Retired military leaders implore Pentagon to tackle social ills keeping 3/4 of youth from serving

Two retired U.S. military leaders have sent a letter to the Defense Department imploring officials to form a multi-service panel to identify and help combat several societal problems that are currently preventing the vast majority of American youth from serving in the armed forces.

At present, according to the letter sent to acting Secretary of Defense Chris Miller from the non-partisan group Mission: Readiness, nearly three-quarters of all eligible young Americans aged 17-24 cannot meet height/weight, education, legal, and standards for acceptance into the military.

Former Air Force Gen. William M. Frazer III, the former commander of the U.S. Transportation Command, and former U.S. Coast Guard Commandant Adm. James M. Loy, noted that such a panel was recommended by the Senate Armed Forces Committee in a report accompanying the 2021 National Defense Authorization Act (NDAA).

Specifically, the Senate committee recommended that the defense secretary “collaborate with the Secretaries and Administrators of relevant Federal departments and agencies…with the purpose of taking a holistic approach to addressing issues that ultimately impact the ability of the military services to recruit new servicemembers.”

The Justice, Education, Agriculture, and Health and Human Services departments are among those identified by the armed services committee.

“As you know, 71 percent of young Americans between the ages of 17 and 24 are currently ineligible for military service, primarily because they are too poorly educated, too overweight, or have a history of crime or substance abuse,” Fraser and Loy wrote.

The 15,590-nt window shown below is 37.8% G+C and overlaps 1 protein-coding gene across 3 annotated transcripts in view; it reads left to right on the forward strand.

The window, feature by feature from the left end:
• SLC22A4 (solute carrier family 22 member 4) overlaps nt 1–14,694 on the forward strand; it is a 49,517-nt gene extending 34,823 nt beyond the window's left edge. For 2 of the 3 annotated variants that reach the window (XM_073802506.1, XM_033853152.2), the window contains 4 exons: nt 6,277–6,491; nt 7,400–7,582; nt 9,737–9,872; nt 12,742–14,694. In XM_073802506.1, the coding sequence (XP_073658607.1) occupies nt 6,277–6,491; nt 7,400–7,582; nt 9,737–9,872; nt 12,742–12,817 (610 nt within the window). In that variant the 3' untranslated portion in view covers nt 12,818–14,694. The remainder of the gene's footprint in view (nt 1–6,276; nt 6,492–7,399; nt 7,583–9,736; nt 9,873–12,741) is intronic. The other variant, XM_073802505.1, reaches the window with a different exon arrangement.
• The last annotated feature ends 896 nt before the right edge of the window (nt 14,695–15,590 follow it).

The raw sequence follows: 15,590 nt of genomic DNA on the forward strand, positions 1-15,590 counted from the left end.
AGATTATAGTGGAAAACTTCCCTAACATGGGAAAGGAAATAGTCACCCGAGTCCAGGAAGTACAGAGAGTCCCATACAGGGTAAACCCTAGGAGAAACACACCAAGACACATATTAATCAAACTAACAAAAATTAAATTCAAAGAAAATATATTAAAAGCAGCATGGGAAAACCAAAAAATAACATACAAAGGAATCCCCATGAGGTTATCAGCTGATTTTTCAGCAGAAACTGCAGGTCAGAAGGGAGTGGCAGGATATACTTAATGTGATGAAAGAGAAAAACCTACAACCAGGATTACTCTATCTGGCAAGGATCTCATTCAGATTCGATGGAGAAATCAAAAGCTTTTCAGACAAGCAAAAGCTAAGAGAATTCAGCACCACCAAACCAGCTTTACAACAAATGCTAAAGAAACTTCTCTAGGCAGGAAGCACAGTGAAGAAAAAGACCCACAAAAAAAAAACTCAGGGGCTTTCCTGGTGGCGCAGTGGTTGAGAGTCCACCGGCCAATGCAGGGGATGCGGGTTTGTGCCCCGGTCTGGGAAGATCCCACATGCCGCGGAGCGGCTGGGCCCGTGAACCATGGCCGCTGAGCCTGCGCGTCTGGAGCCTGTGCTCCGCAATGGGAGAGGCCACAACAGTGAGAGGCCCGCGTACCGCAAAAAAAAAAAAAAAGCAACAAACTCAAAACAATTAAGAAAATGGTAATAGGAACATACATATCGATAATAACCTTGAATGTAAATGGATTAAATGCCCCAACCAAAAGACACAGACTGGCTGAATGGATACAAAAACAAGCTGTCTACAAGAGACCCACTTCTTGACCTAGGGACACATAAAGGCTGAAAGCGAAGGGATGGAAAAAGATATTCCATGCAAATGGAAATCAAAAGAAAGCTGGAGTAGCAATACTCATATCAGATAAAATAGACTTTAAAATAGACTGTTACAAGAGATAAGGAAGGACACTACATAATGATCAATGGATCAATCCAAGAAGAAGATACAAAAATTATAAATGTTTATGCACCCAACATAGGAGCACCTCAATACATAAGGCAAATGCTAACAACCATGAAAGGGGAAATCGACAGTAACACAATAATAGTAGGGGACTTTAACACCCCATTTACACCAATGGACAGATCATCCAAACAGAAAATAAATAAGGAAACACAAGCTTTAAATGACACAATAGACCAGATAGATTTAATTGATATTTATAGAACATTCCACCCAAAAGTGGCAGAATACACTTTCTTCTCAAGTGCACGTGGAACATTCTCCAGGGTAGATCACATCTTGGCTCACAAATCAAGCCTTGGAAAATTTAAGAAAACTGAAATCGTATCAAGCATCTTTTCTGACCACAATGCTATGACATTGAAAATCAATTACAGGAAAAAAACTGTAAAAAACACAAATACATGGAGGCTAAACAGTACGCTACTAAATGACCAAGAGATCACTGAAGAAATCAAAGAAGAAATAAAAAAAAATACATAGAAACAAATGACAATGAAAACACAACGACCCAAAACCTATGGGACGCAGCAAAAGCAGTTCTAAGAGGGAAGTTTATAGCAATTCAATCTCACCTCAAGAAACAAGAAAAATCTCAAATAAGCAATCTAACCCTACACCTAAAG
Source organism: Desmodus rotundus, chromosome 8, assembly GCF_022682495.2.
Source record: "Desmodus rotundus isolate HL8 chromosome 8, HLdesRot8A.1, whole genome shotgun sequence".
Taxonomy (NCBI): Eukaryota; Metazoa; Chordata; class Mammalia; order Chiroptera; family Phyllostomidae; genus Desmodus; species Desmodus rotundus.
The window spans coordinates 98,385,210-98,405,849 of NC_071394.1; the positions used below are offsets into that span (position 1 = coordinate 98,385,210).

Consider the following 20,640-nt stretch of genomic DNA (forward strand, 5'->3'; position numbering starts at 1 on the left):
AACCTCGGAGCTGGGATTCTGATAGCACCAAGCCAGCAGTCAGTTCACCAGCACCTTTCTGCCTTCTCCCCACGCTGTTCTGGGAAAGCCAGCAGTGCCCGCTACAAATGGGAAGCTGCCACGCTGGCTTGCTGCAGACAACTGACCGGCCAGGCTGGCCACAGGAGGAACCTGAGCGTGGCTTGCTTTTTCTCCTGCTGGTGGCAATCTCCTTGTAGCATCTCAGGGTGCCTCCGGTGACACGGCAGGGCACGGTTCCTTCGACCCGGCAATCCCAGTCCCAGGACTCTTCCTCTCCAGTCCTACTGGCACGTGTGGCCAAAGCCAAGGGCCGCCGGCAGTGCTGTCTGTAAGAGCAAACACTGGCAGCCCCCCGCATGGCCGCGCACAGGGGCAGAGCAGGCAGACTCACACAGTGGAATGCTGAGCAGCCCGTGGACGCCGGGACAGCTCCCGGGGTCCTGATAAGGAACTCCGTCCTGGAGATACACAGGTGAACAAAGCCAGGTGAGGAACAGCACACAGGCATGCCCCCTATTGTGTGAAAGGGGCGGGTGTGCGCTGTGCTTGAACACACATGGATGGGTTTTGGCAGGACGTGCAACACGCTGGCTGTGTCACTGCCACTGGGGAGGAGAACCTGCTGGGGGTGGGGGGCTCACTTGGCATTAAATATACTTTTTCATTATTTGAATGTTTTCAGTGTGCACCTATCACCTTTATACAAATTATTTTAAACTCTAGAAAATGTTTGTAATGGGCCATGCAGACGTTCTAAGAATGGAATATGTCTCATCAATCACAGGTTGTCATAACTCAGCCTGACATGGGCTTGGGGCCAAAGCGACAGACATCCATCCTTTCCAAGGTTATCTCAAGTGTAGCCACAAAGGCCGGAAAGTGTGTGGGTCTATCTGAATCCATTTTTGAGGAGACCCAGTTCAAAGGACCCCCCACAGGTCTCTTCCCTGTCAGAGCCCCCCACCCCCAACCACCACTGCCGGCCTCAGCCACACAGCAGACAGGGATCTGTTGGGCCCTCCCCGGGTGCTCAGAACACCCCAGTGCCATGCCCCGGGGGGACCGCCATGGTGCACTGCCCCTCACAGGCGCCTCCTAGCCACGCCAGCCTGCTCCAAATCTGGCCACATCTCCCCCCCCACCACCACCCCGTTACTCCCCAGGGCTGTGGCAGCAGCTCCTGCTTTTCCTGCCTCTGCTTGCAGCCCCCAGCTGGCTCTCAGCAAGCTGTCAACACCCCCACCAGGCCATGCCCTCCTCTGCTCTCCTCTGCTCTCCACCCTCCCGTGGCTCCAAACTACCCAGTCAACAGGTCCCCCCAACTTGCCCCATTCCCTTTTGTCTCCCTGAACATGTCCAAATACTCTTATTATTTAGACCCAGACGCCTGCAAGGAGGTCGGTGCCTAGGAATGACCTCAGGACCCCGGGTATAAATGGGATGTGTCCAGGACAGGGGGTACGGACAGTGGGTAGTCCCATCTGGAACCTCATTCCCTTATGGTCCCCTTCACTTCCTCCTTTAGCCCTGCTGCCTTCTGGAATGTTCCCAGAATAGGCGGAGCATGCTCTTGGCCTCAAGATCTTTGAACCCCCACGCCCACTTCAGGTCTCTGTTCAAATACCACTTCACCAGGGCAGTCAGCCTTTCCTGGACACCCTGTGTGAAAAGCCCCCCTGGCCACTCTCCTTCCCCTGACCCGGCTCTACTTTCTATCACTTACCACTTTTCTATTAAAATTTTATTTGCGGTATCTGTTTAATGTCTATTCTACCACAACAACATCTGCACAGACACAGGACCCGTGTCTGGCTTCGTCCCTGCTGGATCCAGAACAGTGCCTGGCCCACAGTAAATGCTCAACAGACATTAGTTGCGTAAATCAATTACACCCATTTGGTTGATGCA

“These factors largely fall outside of the Department of Defense’s purview, but have an immense impact on the ability of the military to recruit new service members as well as a significant monetary impact on the Department,” the letter continued.

“Without coordinated action,” the two retired flag officers noted further, “these trends pose a significant threat to the future of the all-volunteer force.”

As the unpopular Vietnam War was beginning to wind down in 1973, Congress ended the military draft and formed the all-volunteer force which, according to most experts, has largely been a success.

But in recent years as the economy improved and Congress authorized a sixth brand — the U.S. Space Force — and a larger U.S. Army, meeting recruiting goals has been difficult, at best.

“Mission: Readiness specifically urges you to immediately stand up an advisory committee on military recruitment in conjunction with” the various federal departments, the letter to Miller.

The objective, the retired officers wrote, is to “create a long-term strategy to address the biggest disqualifies for military service and ensure that more young Americans are able to join the military if that is the path they wish to take.”

They added: “We believe this is a critical step to the sustainability of the all-volunteer force and critical for our future strength and national security.”

The number of American youth unable to serve in the military for various reasons has been rising steadily for years, leading to fears that the all-volunteer force would have to be augmented at some point with draftees.

“Put another way: Over 24 million of the 34 million people of that age group cannot join the armed forces—even if they wanted to,” a Heritage Foundation report titled, “The Looming National Security Crisis: Young Americans Unable to Serve in the Military,” stated in February 2018.

“This is an alarming situation that threatens the country’s fundamental national security. If only 29 percent of the nation’s young adults are qualified to serve, and if this trend continues, it is inevitable that the U.S. military will suffer from a lack of manpower,” the report’s summary added. “A manpower shortage in the United States Armed Forces directly compromises national security.”

Jon Dougherty

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